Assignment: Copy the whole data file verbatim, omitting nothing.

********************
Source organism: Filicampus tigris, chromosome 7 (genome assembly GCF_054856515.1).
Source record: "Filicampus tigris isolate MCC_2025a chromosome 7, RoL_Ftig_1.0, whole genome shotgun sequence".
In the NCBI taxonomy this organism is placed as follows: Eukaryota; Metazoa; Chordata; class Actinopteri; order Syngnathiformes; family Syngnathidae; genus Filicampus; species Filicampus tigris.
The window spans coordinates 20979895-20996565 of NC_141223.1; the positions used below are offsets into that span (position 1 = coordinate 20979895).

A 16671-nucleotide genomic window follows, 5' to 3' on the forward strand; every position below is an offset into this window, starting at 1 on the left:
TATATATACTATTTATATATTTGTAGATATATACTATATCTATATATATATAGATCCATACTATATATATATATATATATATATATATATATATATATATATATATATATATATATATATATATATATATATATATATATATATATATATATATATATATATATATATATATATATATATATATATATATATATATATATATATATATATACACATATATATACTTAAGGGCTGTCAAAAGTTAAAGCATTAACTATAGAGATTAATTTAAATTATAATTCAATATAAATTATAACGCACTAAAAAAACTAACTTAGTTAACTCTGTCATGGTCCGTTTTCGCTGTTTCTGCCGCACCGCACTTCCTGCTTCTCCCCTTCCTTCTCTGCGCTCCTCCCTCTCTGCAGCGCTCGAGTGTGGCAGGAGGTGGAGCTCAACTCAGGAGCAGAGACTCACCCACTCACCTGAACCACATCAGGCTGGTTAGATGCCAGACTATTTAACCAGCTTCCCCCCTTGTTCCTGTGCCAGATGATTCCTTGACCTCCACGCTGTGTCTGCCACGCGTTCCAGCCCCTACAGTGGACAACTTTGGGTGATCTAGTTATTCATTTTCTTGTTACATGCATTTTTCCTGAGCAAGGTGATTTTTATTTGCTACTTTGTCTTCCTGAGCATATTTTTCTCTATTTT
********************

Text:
Source organism: Filicampus tigris, chromosome 7 (genome assembly GCF_054856515.1).
Source record: "Filicampus tigris isolate MCC_2025a chromosome 7, RoL_Ftig_1.0, whole genome shotgun sequence".
In the NCBI taxonomy this organism is placed as follows: Eukaryota; Metazoa; Chordata; class Actinopteri; order Syngnathiformes; family Syngnathidae; genus Filicampus; species Filicampus tigris.
The window spans coordinates 20979895-20996565 of NC_141223.1; the positions used below are offsets into that span (position 1 = coordinate 20979895).

A 16671-nucleotide genomic window follows, 5' to 3' on the forward strand; every position below is an offset into this window, starting at 1 on the left:
TATATATACTATTTATATATTTGTAGATATATACTATATCTATATATATATAGATCCATACTATATATATATATATATATATATATATATATATATATATATATATATATATATATATATATATATATATATATATATATATATATATATATATATATATATATATATATATATATATATATATATATATATATATATATATATATATATACACATATATATACTTAAGGGCTGTCAAAAGTTAAAGCATTAACTATAGAGATTAATTTAAATTATAATTCAATATAAATTATAACGCACTAAAAAAACTAACTTAGTTAACTCTGTCATGGTCCGTTTTCGCTGTTTCTGCCGCACCGCACTTCCTGCTTCTCCCCTTCCTTCTCTGCGCTCCTCCCTCTCTGCAGCGCTCGAGTGTGGCAGGAGGTGGAGCTCAACTCAGGAGCAGAGACTCACCCACTCACCTGAACCACATCAGGCTGGTTAGATGCCAGACTATTTAACCAGCTTCCCCCCTTGTTCCTGTGCCAGATGATTCCTTGACCTCCACGCTGTGTCTGCCACGCGTTCCAGCCCCTACAGTGGACAACTTTGGGTGATCTAGTTATTCATTTTCTTGTTACATGCATTTTTCCTGAGCAAGGTGATTTTTATTTGCTACTTTGTCTTCCTGAGCATATTTTTCTCTATTTT